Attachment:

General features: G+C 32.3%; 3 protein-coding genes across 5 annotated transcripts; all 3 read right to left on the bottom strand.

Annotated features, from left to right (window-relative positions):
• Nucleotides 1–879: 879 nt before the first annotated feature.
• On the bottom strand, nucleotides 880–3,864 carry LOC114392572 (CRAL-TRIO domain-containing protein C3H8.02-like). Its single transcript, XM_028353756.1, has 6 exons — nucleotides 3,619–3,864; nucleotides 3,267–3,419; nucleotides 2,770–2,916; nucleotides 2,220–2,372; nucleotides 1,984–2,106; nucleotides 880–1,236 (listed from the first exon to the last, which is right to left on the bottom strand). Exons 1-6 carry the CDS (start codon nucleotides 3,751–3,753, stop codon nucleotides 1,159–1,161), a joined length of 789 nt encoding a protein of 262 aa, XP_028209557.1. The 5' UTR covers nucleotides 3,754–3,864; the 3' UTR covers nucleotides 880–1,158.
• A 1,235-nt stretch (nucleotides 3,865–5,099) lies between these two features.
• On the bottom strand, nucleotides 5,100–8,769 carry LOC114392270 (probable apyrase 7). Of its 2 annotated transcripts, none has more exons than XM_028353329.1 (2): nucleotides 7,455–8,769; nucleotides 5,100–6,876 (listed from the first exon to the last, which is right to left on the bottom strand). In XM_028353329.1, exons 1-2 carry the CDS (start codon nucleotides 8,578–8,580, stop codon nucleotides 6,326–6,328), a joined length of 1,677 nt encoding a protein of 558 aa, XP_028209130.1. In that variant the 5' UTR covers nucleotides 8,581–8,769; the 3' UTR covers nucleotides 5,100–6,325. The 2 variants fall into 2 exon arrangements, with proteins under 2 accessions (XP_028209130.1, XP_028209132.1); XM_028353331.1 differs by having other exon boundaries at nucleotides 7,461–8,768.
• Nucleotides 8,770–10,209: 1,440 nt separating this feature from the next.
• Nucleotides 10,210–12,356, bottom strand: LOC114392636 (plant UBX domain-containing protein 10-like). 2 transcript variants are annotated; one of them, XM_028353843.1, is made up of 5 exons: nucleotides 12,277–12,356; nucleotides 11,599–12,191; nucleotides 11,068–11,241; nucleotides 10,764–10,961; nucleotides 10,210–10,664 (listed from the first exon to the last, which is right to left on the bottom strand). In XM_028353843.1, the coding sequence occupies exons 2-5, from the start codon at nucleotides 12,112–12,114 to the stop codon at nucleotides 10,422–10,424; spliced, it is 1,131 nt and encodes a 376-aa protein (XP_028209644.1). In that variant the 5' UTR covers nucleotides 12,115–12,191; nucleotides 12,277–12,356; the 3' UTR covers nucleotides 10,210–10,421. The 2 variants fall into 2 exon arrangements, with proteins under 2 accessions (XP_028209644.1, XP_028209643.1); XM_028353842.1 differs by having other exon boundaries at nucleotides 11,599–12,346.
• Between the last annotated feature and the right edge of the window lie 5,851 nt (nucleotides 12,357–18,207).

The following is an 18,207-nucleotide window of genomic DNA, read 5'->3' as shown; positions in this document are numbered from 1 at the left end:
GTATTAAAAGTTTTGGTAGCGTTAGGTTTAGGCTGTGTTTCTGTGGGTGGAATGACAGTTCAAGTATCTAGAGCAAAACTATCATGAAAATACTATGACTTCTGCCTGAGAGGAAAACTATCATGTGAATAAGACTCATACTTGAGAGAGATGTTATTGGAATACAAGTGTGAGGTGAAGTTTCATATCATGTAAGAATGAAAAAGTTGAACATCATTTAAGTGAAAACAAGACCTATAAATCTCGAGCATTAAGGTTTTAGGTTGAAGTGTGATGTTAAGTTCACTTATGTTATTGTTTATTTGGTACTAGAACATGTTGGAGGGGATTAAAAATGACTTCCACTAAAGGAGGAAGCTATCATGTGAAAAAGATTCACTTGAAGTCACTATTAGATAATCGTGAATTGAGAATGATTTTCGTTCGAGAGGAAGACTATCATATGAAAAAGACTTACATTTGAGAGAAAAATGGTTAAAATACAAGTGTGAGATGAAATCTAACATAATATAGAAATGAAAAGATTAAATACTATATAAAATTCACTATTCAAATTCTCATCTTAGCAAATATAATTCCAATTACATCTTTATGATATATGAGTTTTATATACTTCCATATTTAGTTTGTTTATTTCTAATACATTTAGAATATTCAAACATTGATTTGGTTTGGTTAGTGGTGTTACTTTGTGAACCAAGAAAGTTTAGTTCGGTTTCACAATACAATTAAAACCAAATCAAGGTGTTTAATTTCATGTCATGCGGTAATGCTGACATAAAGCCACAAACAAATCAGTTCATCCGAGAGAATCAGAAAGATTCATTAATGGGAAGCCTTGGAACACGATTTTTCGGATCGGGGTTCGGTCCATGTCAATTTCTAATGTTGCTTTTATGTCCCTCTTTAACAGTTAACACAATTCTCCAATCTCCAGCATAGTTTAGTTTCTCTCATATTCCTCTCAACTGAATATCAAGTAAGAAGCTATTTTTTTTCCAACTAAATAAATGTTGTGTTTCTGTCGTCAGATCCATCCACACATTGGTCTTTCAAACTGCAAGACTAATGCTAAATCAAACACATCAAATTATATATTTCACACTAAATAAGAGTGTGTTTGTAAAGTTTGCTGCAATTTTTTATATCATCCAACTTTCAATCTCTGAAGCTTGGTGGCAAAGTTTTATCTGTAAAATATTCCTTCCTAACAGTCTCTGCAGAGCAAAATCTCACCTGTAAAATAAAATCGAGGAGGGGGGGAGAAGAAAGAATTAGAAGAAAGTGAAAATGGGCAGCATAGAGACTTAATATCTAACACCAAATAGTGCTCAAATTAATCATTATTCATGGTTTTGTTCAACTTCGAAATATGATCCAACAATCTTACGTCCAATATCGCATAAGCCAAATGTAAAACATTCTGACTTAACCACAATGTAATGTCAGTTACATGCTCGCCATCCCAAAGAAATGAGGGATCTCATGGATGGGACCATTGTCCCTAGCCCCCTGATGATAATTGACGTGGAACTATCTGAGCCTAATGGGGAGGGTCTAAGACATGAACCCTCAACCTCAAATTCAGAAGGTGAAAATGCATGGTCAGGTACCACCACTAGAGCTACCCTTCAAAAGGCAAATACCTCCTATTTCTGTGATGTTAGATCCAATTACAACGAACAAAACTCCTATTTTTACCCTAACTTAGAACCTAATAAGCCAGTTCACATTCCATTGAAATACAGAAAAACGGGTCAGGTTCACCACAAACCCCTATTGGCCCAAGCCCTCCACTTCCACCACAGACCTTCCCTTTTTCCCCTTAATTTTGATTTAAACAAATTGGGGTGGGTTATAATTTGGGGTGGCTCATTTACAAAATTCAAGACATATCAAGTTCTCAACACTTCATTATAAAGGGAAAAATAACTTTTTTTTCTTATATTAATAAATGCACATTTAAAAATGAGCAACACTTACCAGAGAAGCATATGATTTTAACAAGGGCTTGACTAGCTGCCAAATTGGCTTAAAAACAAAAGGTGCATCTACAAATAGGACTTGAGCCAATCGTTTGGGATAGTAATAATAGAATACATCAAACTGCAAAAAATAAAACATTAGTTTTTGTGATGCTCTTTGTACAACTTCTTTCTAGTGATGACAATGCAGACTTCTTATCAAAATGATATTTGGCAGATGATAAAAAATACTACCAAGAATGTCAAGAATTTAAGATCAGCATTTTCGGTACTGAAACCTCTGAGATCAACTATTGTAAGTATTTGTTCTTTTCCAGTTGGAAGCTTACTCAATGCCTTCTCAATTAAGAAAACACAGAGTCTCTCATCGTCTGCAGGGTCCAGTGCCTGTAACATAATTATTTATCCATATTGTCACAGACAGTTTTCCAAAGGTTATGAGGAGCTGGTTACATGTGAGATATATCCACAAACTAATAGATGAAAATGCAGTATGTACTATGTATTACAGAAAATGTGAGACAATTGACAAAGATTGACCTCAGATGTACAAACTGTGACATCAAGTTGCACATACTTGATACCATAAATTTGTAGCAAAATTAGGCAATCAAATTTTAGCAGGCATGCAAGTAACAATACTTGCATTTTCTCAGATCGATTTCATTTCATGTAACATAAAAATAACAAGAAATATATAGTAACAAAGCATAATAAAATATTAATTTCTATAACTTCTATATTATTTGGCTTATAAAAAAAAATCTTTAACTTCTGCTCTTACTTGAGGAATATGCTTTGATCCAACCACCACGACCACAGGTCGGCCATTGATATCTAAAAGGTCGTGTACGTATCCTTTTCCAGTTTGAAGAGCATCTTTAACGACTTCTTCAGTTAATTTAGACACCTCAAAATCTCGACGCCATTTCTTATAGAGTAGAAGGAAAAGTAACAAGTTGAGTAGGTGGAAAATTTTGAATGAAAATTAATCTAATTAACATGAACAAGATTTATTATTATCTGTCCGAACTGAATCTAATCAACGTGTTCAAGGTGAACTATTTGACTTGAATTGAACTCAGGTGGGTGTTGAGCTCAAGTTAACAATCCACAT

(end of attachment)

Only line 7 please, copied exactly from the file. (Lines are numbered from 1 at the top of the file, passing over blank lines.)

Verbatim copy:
• Nucleotides 8,770–10,209: 1,440 nt separating this feature from the next.